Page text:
Philadelphia Archbishop Charles J. Chaput was the principal celebrant and homilist for the 50th annual celebration of the canonization of Saint Martin de Porres recently.
Martin de Porres was one of the first Black saints from the Americas. He was born in Lima, Peru in 1579 and died on Nov. 3, 1639. He was canonized on May 6, 1962. His feast day is Nov. 3.
During the celebration at the Cathedral Basilica of Saints Peter and Paul, the first African-American deacons of the Archdiocese of Philadelphia were recognized for 30 years of faithful service. Among them were Deacon Thomas Shields, St. Martin de Porres Parish; Deacon Edward Purnell, St. Therese of the Child Jesus Parish; Deacon Stephen Hopkins, St. Benedict’s Parish; and Deacon Richard Nightingale, Our Lady of the Blessed Sacrament Parish.
Chaput was initiated into the Catholic Fraternal Order of the Knights of Peter Claver during a ceremony prior to the memorial celebration.
The Knights of Peter Claver, Inc. is the largest historically African-American Catholic lay organization in the United States. The order is named for Saint Peter Claver, the Spanish priest who ministered to African slaves. Tit was founded in Mobile, Ala. circa 1909 and is presently headquartered in New Orleans. In 2006, a unit of the order was established in San Andres, Colombia, South America.
The Knights of Peter Claver and Ladies Auxiliary will host their 98th annual National Convention at the Philadelphia Marriott in Center City, July 19-24 next year.
PHILADELPHIA — Four high schools slated for closure by the Archdiocese of Philadelphia are staying open, church officials announced Friday.
Benefactors have come forward with donations large and small to keep the endangered high schools open, Archbishop Charles Chaput said at a news conference.
"The show of support for these schools from parents, alumni and friends in the community has been rather extraordinary," Chaput said. "Close to 20,000 financial donations have come in from everyday working lay people, these people believe in Catholic education and want to fight to make our schools healthy again."
Last month, church officials recommended the closures of 45 Roman Catholic elementary schools and four high schools in response to rising costs and declining enrollment. But last week archdiocesan officials granted 18 appeals that were raised by 24 schools on the list, reducing the number of recommended closures to 33 elementary schools.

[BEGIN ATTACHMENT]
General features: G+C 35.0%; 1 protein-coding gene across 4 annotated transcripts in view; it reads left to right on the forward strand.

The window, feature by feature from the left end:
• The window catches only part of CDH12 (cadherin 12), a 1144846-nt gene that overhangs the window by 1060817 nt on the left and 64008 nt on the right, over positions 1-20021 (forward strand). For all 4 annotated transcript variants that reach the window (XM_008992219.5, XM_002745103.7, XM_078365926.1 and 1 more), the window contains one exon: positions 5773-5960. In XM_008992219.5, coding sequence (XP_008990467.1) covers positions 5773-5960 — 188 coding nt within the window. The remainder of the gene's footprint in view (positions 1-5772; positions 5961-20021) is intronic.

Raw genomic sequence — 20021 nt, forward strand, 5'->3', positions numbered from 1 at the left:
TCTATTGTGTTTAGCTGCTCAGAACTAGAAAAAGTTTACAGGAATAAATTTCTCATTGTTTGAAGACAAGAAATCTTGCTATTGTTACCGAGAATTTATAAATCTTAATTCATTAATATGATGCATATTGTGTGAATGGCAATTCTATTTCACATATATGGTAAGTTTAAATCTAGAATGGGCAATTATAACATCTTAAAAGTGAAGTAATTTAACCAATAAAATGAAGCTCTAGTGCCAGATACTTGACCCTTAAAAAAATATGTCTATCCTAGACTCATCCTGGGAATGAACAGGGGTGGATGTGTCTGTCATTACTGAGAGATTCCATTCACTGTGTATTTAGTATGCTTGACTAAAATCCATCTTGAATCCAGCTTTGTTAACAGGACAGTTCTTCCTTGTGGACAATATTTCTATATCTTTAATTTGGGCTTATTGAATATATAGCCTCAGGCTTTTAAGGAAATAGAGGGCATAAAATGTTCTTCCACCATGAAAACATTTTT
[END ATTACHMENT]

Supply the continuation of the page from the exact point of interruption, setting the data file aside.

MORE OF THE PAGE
The decision on the affected high schools had been delayed after last-minute news surfaced of potential donors looking to save all four: Conwell-Egan Catholic High School; Saint Hubert Catholic High School for Girls; Monsignor Bonner and Archbishop Prendergast Catholic High School; and West Philadelphia Catholic High School.
The archbishop said about $12 million in cash pledges and donations has so far come in from school fundraising, philanthropic and business leaders and individual donors. An philanthropic education foundation called Faith in the Future has been created by the archdiocese, he said, to secure long-term funding with the goal of raising $15 million by May and $100 million within five years.
"We have a long way to go to put these four high schools and our whole school system on a strong footing but this is the kind of deep grass-roots commitment we need to renew our educational ministry," Chaput said.
The planned closures were based on recommendations made by a 16-member task force of church officials and laity created in December 2010 by Cardinal Justin Rigali, Chaput's predecessor. After a yearlong analysis of the struggling school system, the group said in January that the archdiocese should shutter four of its 17 high schools and close or combine nearly 30 percent of its elementary schools.
Ed Hanway, chair of the new Faith in the Future Foundation and a member of the blue-ribbon commission, said the foundation would work on identifying benefactors to provide funding for schools, on pushing for voucher legislation and increased educational improvement tax credits at the state Capitol.